Consider the best building type for your hotel.

The method of constructing your hotel will be closely linked to your design elements. Are you aiming for a functional, rectangular city-center hotel in which many of the rooms will be identical in layout? In that case, a modular design method might be best.

Modular construction describes the process of having rooms or other components of your hotel built off-site before being transported to the location. This means that you are able to oversee 24/7 construction of your hotel rooms in controlled factory conditions before they are put together in modules at the site of the hotel. 

The main benefit of modular construction is that building your hotel in a factory will reduce the chances that your project is delayed by unfavorable weather conditions or disputes over the construction site. You will simply receive completed modules from the factory floor, ready to be accommodated at the hotel site by crane.

Modular construction can cut your construction costs by up to 40%.

If you are aiming for maximum efficiency and flexibility but still want your guests to enjoy sizable rooms, consider the tri-arc design

A smart design, the tri-arc assures maximum usage of available space and two important features for your guests:

  • Large dressing and bathroom areas due to the wedge shape of the rooms. Note how the rooms get slightly wider as they get closer to the core.
  • Every room in the hotel has a view.

Another option is the vertical cylinder structure. 

A cylinder design comes with cost benefits. It is often a cheaper design option since it takes up less surface area on the ground. Also, each guest room comes with a view and the design lends itself to installing impressive rooftop entertainment such as a swimming pool or restaurant.

How to pick the right construction materials

If choosing materials is not really your area of expertise, consider consulting an MEP engineering firm or a structural engineering consultant before making your final choices.

Here is a quick overview of some of the main materials you could choose from, as well as the benefits of each.

  • Brick. Using brick is quite cost-effective and they can also be more attractive than more modern alternatives, especially when used for indoor features. They are damp and heat-resistant, and their individual nature means they can be arranged to form attractive patterns.
  • Concrete. The ultimate modern building material, it is widely used in construction due to its strength, pliability and durability. 
  • Steel. Using steel for your hotel’s outer shell adds another layer of strength since it is resistant to corrosion and can be manipulated into different shapes.
  • Glass. Modern designs are becoming more experimentative with glass. It is an attractive design element, usually encased in wood or steel, that can help a designer find the best natural light solutions for a hotel.

Other factors to keep in mind when designing a hotel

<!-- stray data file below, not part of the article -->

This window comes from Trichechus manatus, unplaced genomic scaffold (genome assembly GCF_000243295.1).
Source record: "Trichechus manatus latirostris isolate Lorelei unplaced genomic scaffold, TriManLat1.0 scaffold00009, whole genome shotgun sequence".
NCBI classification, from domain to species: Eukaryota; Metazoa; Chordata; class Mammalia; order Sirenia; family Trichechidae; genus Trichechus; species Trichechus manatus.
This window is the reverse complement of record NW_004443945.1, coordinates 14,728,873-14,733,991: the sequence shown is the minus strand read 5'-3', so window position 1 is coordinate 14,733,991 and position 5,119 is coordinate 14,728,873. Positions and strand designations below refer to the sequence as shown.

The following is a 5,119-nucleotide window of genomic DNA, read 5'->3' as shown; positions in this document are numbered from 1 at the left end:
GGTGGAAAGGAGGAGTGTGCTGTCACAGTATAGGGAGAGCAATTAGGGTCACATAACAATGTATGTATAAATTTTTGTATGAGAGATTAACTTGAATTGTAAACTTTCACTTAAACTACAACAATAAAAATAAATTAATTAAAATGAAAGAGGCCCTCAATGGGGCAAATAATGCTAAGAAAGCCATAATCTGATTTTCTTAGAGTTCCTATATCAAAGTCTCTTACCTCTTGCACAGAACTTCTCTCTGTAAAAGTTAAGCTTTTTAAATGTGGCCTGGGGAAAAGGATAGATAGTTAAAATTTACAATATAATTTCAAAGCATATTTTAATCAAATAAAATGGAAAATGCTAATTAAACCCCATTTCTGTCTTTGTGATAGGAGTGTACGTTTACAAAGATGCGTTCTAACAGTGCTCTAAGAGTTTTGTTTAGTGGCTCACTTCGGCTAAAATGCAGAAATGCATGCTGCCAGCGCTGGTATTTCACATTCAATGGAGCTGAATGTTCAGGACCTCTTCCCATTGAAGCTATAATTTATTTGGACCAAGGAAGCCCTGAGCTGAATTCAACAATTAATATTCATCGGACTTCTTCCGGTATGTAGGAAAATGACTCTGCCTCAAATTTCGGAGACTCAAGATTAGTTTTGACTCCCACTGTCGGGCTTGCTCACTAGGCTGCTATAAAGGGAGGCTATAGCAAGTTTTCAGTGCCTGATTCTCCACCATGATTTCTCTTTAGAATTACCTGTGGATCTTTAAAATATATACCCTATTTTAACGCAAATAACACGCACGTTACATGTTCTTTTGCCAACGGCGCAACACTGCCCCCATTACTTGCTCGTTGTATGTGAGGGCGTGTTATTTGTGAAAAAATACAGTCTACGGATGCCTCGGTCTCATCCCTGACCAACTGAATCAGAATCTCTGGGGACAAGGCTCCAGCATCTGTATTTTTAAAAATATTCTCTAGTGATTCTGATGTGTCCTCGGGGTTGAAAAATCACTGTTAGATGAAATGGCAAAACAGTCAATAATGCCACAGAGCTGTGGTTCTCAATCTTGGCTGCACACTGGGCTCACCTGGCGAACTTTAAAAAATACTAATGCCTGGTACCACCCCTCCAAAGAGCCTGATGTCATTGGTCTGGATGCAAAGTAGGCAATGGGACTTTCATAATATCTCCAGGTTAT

Of course, the majority of your brainpower is going to be spent on your building’s style, layout and materials. However, there are definitely some smaller things that could be just as crucial to determining the success of your hotel. 

  • Be hyper-aware of the entrance. It is somewhat common knowledge that it takes all of seven seconds for a guest to form a first impression of a hotel. Your entrance area and reception hall are likely going to be first points of contact, so they need to do a great job of feeling welcoming and communicating the overall experience they can expect. Also, make sure that your entrance is easily visible! You do not want a guest’s first impression to involve struggling to find the way in.
  • Rooms should always be spacious and make sense. The bedrooms need to make travelers feel relaxed, so they are not the place to get too inventive with design or layout. They will expect a bedroom that leads on to a bathroom. Also, if possible, designate areas for baggage and clothes so the guest can keep the room feeling as tidy and serene as possible during their stay.
  • Don’t let the common areas become overlooked. The lounge and dining areas might be the first places the guests see when they check in, and the last place they see before checking out. These areas should also communicate the identity of the hotel and receive as much of your care and attention as the bedrooms. 
  • Pay attention to the bed. The entire purpose of your hotel is to provide a bed for the guests. This can often be lost in the design process! When designing your hotel, you will need to pick materials for your beds at some stage. Guests will always have a more favorable view of a hotel that provides comfortable beds with natural, breathable materials and perhaps even a choice of pillows on arrival!
  • Think about corridors. Sometimes, a hotel might have well-designed rooms that are light and airy, only to be connected to dark and dreary corridors. Consider adding design features that make corridors a pleasant place to walk. Guests should not be met with a long, boring tunnel. Also, corridors can be a place for you to save some energy by installing motion-sensing light bulbs and reducing the heating to a sensible level.

Designing a hotel is a huge task fraught with potential complications and endless choices to be made. Ensure you give yourself the best chance of success by talking to a structural engineering consultancy and an MEP engineering firm so your ideas can be given the green light by experts.

Jack Vale is a writer for Scaffold Store, a scaffolding manufacturer and retailer.